In the shadow of growing giants like Dallas-based USPI, Brentwood, Tenn.-based Surgery Partners and Deerfield, Ill.-based SCA Health, a new ASC management model is emerging.
The big chains offer owners freedom from many of the responsibilities and headaches that come with running a business, but that often comes at the cost of ownership and control. For several years, the choice appeared to be binary for many owners and physician partners: You can relinquish control to get expert help running the business, or you can retain control and shoulder the burden yourself.
The space between those two choices is starting to fill in, however. Companies like Capital Surgical Solutions are positioning themselves as a much-needed "in-between" option.
CSS offers ASCs management expertise without handing down mandates. The company looks for ASCs with surgeons who want to be involved in operational decision making. When they find a willing partner who is a good fit, they acquire a minority position and then get out of the way.
"We have to be very selective about the physicians we pick, because we're giving them all the control," CSS Vice Chair Basheer Alismail told Becker's.
The approach may have a positive impact on patient care, according to CSS Chair Benjamin Stein, MD. Partner ASC Capital Orthopaedic Surgery Center in Germantown, Md., performed more than 2,750 orthopedic surgeries — including more than 1,000 total joints — in its first 18 months, while garnering 118 unanimous five-star Google reviews.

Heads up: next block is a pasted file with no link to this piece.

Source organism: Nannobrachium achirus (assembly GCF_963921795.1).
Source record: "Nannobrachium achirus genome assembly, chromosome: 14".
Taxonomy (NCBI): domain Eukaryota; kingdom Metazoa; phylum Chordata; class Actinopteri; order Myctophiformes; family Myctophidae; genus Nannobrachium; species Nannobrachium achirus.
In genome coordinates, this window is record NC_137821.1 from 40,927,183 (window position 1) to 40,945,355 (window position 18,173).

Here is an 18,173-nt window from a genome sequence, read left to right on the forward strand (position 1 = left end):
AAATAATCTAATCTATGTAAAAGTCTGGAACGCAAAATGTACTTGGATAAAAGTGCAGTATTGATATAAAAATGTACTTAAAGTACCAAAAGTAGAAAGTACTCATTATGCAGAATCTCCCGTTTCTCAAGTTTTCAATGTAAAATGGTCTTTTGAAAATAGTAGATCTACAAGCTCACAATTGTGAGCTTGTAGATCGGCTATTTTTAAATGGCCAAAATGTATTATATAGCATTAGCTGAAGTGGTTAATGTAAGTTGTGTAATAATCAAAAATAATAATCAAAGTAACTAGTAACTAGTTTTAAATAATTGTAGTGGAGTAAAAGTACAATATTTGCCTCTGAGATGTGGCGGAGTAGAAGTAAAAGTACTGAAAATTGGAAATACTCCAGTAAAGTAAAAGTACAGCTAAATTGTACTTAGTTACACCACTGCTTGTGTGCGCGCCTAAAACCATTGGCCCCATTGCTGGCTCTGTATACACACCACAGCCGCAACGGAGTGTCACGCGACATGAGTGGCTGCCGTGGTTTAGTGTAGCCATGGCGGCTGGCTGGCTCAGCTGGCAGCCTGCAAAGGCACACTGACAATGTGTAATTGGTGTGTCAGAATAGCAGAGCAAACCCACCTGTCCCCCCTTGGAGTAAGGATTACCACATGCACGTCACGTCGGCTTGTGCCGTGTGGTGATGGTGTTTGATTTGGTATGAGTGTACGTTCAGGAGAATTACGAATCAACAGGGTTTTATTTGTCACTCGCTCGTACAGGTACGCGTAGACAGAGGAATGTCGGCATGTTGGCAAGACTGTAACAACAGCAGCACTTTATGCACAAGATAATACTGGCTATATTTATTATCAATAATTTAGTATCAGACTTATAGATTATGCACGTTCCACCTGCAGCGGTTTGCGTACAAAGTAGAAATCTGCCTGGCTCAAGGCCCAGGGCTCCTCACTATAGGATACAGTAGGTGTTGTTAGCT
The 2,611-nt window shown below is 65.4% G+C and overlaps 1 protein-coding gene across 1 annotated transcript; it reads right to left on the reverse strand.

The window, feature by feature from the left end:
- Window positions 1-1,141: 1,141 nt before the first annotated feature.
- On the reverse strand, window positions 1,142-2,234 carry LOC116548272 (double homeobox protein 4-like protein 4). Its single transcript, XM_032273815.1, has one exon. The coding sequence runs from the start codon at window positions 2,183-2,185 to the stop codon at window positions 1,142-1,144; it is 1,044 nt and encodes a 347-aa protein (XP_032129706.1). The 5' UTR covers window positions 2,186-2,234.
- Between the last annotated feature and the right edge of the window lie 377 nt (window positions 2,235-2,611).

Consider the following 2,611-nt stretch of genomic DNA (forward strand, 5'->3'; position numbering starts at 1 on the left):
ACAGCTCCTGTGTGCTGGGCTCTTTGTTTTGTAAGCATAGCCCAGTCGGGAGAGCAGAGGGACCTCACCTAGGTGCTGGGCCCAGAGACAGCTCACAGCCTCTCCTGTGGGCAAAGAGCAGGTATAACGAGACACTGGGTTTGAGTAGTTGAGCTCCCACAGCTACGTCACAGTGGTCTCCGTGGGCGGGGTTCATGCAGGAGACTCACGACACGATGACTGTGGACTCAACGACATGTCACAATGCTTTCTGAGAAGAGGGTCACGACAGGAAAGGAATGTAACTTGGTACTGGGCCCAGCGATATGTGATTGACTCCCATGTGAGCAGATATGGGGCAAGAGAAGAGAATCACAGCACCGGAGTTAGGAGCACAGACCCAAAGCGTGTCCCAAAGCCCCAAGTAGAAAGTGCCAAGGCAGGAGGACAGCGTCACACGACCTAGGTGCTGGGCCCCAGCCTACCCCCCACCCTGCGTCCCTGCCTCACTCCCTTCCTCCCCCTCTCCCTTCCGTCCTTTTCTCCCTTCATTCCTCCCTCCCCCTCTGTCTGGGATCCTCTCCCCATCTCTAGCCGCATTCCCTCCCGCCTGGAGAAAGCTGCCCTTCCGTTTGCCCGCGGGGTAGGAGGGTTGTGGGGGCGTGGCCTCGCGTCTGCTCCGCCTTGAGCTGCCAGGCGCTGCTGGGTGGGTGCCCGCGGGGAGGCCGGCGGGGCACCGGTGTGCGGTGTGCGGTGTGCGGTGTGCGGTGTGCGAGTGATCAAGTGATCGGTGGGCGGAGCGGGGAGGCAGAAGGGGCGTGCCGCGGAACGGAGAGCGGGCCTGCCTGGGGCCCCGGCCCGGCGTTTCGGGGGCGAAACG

"There's nobody more vocal in improving the patient experience than the surgeons," Dr. Stein said. "When the surgeons have the ability to dial the knobs and invest in what they think is going to help patients, it translates. The [Capital Orthopaedic Surgery Center] shows it over and over again."
CSS is not the only firm that offers ASCs minority investment, but often even those partnerships are structured in a way that takes power away from the surgeons.
"Physicians and payers alike are getting smarter about the ambulatory setting," Mr. Alismail said. "The second wave of spine, total joints and cardiovascular into the outpatient setting is really the catalyst to why you're seeing physicians raise their hand and say, 'Wait a minute, we know our worth, and we know it's more than what these big firms are willing to give us.'"
While the big firms continue to grow, CSS has placed a hard cap on its own growth in the interest of maintaining its personal touch. But if its boutique management model catches on, ASCs and surgeons could find themselves with a true spectrum of partnership options.